Abstract

The eighteenth century is often regarded as a period when optics was stultified by Newton's dominant influence and the controversy of two rival hypotheses: the wave theory and the corpuscular theory of light. However, a study of the controversial development of achromatic lenses reveals a deeper underlying conflict between two different types of mechanistic philosophy—one Newtonian and the other Cartesian. This conflict, both methodological and cosmological, pitted inductivism against deductivism. Two pivotal issues were the role of mathematics and the nature of experimentation. Here we have a clear example of the interaction of science and philosophy.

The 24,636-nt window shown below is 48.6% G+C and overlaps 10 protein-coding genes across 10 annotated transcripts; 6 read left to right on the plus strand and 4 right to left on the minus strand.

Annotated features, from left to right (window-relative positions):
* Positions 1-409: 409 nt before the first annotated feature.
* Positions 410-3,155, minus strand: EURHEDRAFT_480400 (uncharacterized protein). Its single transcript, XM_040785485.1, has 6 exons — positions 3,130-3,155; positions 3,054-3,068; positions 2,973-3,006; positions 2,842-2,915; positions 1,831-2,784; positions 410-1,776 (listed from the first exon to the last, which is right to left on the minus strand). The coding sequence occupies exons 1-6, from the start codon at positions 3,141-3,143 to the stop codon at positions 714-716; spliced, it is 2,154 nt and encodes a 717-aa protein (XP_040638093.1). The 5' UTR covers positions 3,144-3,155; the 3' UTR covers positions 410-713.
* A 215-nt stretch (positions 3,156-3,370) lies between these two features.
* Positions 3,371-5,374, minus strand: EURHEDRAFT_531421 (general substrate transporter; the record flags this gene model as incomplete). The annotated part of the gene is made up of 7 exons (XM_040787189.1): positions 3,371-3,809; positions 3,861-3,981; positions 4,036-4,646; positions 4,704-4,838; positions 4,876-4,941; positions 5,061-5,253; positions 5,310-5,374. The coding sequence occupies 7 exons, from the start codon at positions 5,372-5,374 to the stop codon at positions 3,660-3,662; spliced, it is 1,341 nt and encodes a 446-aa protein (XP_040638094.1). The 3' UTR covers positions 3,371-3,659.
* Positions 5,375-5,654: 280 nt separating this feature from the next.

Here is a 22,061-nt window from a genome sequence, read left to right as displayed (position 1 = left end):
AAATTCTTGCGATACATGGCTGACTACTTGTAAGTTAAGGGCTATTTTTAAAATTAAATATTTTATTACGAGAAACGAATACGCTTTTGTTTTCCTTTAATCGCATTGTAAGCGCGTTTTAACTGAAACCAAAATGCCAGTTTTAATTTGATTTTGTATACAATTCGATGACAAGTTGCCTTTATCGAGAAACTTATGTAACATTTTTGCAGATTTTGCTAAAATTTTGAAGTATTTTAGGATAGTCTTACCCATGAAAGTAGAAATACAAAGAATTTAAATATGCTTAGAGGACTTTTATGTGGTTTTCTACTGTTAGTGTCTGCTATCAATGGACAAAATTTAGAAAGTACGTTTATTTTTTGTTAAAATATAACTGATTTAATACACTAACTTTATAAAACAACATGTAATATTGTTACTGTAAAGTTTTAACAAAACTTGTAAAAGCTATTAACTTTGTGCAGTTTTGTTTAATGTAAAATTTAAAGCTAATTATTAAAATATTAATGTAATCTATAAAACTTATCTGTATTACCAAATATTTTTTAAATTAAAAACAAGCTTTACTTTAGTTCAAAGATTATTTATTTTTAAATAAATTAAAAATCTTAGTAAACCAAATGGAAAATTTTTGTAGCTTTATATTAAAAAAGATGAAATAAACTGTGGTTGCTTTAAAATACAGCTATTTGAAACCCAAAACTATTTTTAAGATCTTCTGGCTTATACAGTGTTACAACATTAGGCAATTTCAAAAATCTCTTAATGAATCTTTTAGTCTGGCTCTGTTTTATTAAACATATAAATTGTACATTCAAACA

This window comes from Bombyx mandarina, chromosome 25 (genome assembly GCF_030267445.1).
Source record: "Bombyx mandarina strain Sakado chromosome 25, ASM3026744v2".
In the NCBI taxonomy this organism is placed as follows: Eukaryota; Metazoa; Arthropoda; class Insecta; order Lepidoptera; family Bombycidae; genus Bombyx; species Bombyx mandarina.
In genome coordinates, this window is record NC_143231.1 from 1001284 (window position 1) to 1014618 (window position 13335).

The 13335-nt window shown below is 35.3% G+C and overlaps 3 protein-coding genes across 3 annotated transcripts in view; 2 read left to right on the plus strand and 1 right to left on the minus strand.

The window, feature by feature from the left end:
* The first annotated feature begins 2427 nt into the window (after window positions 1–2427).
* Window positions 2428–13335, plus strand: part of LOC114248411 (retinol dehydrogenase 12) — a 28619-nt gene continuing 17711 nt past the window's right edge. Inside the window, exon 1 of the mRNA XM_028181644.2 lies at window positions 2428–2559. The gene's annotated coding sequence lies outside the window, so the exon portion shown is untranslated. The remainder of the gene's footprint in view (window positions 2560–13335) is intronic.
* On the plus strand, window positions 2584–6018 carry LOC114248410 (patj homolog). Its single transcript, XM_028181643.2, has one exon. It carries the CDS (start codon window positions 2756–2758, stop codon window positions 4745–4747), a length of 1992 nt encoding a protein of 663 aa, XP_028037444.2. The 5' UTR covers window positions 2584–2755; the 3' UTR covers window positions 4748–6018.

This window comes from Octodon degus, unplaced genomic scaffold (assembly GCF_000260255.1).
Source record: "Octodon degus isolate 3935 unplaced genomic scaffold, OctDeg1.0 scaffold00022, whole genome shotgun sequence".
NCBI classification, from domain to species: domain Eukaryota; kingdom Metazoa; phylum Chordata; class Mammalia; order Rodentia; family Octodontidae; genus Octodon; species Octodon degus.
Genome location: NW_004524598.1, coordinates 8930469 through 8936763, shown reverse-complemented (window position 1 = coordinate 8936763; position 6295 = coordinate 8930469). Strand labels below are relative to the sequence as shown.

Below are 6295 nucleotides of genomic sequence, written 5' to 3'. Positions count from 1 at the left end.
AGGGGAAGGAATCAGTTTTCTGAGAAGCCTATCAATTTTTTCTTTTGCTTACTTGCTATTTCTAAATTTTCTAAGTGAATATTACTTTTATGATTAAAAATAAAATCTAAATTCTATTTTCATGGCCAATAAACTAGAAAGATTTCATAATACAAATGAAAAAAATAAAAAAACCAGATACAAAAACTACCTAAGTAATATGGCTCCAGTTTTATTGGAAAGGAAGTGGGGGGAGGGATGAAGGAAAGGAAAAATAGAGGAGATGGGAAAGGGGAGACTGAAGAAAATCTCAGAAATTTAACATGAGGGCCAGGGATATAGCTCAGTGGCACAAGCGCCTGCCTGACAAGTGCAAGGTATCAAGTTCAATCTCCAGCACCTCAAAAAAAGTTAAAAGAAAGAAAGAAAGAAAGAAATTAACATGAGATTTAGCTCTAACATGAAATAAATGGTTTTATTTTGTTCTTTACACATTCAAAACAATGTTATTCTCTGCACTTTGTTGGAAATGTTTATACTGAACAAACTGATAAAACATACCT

© 1975 Optical Society of America

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